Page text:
A new restoration of Werner Herzog’s extraordinary account of the quest for El Dorado.
Arguably the very greatest of Rossellini's films, this piercing study of a marriage on the rocks is also one of the cinema's most miraculous love stories.
A handsome, enigmatic stranger (Terence Stamp) arrives at a bourgeois household in Milan and seduces each family member in turn.
An old-style gangster (Lee Marvin), more sinned against than sinning, takes violent revenge on those who betrayed him.
A beautiful new restoration of Pasolini's masterpiece in which Christ is portrayed as a peasant outcast fuelled by social injustice. The use of music - from Bach to Billie Holliday - is highly inventive and profoundly moving.
George Stevens' adaptation of Theodore Dreiser's An American Tragedy, widely regarded as one of postwar Hollywood's most affecting and genuinely adult love stories.
Now newly restored, Max Ophuls' searing study of fateful passion was described by Andrew Sarris as "the most perfect film ever made".
A mouth-watering Christmas treat, BABETTE’S FEAST is re-released on 14 December in a beautiful new digital transfer.
This award-winning collection of four of John Krish's finest achievements finds him dealing with a Britain in transition.
The sex lives of the upper classes come under scrutiny in this sophisticated melodrama, a tour de force of late silent cinema starring Miles Mander and Madeleine Carroll.
Stanley Kubrick’s masterpiece of modern horror is widely considered to be the most terrifying movie of all time. Previews available for Halloween.
Robert Hamer's skilful mix of noir thriller and vivid social tapestry is rightly acclaimed as one of the finest -and frankest- films made in and about postwar Britain.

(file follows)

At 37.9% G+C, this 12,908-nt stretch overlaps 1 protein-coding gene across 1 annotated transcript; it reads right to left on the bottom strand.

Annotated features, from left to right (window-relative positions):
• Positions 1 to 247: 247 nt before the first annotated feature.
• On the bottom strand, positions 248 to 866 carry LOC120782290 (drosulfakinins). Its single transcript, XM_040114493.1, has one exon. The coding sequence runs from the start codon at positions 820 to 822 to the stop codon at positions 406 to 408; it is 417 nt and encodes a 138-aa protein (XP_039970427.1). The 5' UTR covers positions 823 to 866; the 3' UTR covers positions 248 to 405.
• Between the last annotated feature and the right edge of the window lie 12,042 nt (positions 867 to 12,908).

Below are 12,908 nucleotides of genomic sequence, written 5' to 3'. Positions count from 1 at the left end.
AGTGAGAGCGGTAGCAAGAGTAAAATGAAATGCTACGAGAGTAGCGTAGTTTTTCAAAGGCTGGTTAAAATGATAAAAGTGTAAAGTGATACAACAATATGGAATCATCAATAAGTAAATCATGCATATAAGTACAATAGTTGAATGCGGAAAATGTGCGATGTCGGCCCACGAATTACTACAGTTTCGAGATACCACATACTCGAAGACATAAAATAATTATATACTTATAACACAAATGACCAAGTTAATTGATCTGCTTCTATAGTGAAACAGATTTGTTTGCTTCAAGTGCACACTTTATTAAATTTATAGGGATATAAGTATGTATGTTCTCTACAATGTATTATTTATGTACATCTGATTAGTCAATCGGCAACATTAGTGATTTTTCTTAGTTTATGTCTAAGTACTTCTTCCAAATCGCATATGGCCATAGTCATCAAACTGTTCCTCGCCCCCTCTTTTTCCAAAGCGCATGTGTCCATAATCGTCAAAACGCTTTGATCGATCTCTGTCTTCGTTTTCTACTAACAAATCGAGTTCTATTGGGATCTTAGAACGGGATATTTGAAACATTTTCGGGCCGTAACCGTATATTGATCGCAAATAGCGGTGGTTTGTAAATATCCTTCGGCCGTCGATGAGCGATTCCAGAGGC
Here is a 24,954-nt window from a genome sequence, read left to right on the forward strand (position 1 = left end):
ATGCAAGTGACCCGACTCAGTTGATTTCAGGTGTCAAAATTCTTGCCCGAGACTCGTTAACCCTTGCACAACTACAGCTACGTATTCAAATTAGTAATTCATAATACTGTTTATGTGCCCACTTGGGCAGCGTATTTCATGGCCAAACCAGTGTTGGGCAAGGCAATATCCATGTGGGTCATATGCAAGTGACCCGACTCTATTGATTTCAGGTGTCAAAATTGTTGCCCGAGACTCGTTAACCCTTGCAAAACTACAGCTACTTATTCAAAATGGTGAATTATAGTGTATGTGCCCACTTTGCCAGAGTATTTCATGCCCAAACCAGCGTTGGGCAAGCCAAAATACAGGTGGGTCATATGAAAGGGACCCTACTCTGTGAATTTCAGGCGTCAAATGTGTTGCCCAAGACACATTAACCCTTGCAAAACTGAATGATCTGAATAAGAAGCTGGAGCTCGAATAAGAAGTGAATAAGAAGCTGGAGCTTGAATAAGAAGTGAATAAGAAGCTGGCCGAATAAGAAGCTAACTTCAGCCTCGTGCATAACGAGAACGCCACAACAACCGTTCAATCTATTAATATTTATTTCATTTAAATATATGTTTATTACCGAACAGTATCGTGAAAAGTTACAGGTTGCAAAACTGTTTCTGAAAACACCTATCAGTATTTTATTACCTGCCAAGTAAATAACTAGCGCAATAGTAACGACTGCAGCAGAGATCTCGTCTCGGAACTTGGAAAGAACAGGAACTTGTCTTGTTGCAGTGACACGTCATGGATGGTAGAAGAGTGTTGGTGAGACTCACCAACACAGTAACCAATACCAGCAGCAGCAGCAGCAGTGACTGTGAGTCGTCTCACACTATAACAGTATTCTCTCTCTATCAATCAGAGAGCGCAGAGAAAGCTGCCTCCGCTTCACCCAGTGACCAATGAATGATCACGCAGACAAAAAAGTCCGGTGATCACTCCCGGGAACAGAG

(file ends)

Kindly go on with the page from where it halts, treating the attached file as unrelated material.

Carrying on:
Having begun his filmmaking career with the groundbreaking Citizen Kane, Orson Welles conjured up, in the last decade of his life, another hugely innovative masterpiece.
London – The Modern Babylon is legendary director Julien Temple’s epic time-travelling voyage to the heart of his hometown.
This fascinating 5-hour-plus collection of entertaining short dramas, humorous trade films, perceptive documentaries and archival newsreel items is an essential history of the British boozer on film.
The BFI would like to offer you a 4-minute archival short – edited highlights of the 1908 Olympic Games in London – to play on any plasma screens you may have in your cinema foyers or other public spaces. The BFI can supply the film free of charge on standard DVD, QuickTime or MPEG 2.
The following titles will be available for booking from November 2012 as silent DCPs. Information and advice on live musical accompaniment available on request. (NB: The Lodger is released on 10 August with new score by Nitin Sawhney.)
This classic ‘tale of the London fog’ has long been recognised, not least by its director, as ‘the first true Hitchcock movie’.
Restored to reveal once more its remarkable use of colour and electronic soundtrack, Antonioni’s study of a woman faltering in a rapidly changing environment was an influential landmark in the development of a modern cinema
Carné's newly restored classic of 'poetic realism' gave Gabin one of his most memorably iconic roles as an army deserter on the run, in this marvellously moody thriller.
One of the most enjoyable movies Hollywood made about itself, this warts-and-all portrait of a ruthlessly ambitious producer is also, one suspects, among the most truthful.
For many this adaptation of Kaj Munk's play about tensions within a Jutland farming family is the very greatest of all Dreyer's masterpieces, as suspenseful as it's emotionally devastating.
‘I shall never forget the weekend Laura died…’ So begins Preminger’s masterpiece.
Jean Vigo’s only full-length feature satisfies on so many levels, it’s no surprise it’s widely regarded as one of the greatest films ever made.
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